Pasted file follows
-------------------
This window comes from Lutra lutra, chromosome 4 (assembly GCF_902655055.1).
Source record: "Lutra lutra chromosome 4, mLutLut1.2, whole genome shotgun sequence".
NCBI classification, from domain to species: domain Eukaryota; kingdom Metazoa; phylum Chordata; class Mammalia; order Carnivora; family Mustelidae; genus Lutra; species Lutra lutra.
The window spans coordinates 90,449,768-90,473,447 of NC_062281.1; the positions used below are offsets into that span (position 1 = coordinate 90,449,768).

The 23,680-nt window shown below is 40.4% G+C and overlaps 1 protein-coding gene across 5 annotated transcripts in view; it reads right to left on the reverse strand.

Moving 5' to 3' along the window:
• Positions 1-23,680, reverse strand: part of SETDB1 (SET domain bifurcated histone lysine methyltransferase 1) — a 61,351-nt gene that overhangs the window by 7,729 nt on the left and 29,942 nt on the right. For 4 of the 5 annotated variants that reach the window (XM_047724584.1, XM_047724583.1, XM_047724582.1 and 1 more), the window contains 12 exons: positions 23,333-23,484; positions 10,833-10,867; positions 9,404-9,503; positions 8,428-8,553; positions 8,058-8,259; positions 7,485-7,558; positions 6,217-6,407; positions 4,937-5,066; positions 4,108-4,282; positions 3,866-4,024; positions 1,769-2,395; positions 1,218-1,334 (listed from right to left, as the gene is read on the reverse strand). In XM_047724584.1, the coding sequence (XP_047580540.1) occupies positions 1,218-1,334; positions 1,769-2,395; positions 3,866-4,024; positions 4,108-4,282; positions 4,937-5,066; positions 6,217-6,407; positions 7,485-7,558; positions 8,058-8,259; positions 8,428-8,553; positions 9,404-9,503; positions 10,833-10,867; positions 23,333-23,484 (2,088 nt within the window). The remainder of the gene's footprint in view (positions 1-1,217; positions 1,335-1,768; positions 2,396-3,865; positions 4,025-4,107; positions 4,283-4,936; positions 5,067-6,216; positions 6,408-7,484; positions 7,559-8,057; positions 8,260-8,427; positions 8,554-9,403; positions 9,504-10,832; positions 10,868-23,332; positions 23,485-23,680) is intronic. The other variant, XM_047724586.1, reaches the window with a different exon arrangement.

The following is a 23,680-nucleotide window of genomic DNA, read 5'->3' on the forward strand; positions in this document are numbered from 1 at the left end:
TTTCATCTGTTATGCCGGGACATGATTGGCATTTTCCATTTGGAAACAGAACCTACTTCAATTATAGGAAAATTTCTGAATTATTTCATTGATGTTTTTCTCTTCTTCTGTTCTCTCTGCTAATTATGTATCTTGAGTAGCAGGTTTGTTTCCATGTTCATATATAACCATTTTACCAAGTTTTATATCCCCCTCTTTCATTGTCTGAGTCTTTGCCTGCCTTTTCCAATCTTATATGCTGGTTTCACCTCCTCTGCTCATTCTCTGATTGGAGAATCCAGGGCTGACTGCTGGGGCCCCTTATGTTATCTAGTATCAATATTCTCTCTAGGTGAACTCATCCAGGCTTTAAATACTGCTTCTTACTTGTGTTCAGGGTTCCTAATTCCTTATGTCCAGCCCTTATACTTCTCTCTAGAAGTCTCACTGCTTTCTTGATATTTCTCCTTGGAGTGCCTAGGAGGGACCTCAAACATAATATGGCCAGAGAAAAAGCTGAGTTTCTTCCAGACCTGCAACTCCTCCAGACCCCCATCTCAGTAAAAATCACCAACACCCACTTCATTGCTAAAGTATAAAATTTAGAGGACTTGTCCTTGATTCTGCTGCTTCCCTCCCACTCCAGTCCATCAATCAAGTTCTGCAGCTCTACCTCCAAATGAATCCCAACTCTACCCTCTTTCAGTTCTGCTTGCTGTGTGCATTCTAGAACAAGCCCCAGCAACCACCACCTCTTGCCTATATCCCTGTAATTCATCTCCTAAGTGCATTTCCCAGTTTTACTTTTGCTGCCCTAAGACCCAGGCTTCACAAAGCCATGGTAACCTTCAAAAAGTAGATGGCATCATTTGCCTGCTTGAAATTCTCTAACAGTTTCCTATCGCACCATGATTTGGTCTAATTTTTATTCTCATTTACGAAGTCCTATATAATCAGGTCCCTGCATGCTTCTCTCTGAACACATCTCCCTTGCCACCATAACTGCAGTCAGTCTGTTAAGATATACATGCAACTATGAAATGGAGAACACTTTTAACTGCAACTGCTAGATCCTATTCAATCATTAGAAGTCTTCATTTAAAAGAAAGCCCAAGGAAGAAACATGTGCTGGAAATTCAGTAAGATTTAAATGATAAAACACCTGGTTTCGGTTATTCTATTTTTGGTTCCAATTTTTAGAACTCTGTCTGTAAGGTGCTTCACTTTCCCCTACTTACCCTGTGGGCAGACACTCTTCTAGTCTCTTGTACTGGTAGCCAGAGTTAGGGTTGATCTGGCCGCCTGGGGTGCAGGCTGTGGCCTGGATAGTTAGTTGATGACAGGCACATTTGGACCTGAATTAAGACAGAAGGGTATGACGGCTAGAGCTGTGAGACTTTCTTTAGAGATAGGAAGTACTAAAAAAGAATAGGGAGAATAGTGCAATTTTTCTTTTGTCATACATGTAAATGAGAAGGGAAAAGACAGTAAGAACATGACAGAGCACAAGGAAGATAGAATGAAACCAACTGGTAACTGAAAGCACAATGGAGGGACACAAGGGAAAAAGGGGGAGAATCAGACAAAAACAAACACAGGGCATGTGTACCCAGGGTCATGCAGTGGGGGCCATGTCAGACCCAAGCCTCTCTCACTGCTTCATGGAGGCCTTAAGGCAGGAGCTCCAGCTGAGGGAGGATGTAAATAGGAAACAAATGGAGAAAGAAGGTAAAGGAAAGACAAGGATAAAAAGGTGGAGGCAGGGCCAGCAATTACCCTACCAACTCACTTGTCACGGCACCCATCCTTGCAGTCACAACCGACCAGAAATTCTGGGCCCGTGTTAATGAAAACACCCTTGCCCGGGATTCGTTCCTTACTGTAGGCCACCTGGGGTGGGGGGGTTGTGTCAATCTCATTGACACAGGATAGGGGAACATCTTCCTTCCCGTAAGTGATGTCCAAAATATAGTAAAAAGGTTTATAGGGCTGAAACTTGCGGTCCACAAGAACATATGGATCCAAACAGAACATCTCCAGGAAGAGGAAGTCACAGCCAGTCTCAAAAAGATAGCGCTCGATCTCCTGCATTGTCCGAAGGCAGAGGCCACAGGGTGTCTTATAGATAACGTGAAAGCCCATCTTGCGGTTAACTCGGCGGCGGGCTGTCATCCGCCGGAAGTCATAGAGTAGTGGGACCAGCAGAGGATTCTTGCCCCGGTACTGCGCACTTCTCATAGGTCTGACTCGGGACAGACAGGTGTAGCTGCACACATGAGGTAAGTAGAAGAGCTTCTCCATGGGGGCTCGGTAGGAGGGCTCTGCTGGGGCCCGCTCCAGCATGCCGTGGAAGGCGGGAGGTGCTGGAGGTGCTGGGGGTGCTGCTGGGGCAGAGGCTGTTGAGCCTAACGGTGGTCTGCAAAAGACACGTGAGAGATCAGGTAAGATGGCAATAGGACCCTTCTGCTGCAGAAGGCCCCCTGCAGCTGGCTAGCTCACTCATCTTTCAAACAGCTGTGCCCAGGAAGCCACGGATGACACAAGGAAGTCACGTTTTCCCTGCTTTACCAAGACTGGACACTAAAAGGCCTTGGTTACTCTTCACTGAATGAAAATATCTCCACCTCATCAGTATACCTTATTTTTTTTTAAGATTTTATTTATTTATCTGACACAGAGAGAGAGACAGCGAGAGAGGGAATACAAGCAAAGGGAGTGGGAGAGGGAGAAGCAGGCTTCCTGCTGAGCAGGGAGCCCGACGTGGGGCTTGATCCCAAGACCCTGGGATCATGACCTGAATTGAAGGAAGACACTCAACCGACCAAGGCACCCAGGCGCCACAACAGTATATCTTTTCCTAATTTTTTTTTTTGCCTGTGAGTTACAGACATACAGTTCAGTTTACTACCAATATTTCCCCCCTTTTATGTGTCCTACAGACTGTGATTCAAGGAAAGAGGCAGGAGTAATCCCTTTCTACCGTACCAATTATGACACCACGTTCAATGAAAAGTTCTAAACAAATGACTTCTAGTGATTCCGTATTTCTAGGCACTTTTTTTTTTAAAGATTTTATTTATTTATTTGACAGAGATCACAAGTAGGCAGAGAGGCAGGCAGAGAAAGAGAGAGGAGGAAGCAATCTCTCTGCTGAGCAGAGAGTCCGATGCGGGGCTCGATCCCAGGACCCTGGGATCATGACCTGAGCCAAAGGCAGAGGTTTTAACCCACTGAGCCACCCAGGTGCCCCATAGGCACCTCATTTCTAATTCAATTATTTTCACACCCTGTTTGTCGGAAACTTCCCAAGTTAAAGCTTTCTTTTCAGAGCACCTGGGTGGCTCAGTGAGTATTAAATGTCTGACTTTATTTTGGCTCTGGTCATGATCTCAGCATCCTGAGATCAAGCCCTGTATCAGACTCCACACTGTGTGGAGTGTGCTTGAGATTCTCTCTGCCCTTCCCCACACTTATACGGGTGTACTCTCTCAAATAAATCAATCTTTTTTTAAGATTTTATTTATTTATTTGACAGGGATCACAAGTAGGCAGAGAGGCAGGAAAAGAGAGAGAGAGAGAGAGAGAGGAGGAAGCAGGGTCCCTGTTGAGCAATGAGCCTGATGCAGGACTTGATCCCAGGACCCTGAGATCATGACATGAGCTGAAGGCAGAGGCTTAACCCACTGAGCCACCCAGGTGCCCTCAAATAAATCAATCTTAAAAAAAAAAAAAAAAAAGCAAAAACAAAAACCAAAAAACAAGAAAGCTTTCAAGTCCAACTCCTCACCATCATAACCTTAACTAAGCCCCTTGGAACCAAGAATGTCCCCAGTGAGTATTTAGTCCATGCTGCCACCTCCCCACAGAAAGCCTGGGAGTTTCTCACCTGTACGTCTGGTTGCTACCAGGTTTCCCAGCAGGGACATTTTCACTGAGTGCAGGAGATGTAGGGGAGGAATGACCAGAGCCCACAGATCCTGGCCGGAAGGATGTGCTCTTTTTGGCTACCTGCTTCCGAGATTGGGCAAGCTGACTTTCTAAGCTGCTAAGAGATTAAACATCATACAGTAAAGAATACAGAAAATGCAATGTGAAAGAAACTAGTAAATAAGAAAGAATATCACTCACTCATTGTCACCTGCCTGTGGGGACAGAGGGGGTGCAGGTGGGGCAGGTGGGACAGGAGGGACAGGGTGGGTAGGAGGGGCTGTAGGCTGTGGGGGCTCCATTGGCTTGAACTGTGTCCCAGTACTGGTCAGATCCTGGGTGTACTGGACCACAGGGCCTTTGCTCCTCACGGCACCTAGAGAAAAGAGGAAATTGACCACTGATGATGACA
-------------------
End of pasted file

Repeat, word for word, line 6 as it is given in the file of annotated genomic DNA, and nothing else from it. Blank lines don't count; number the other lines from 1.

Moving 5' to 3' along the window: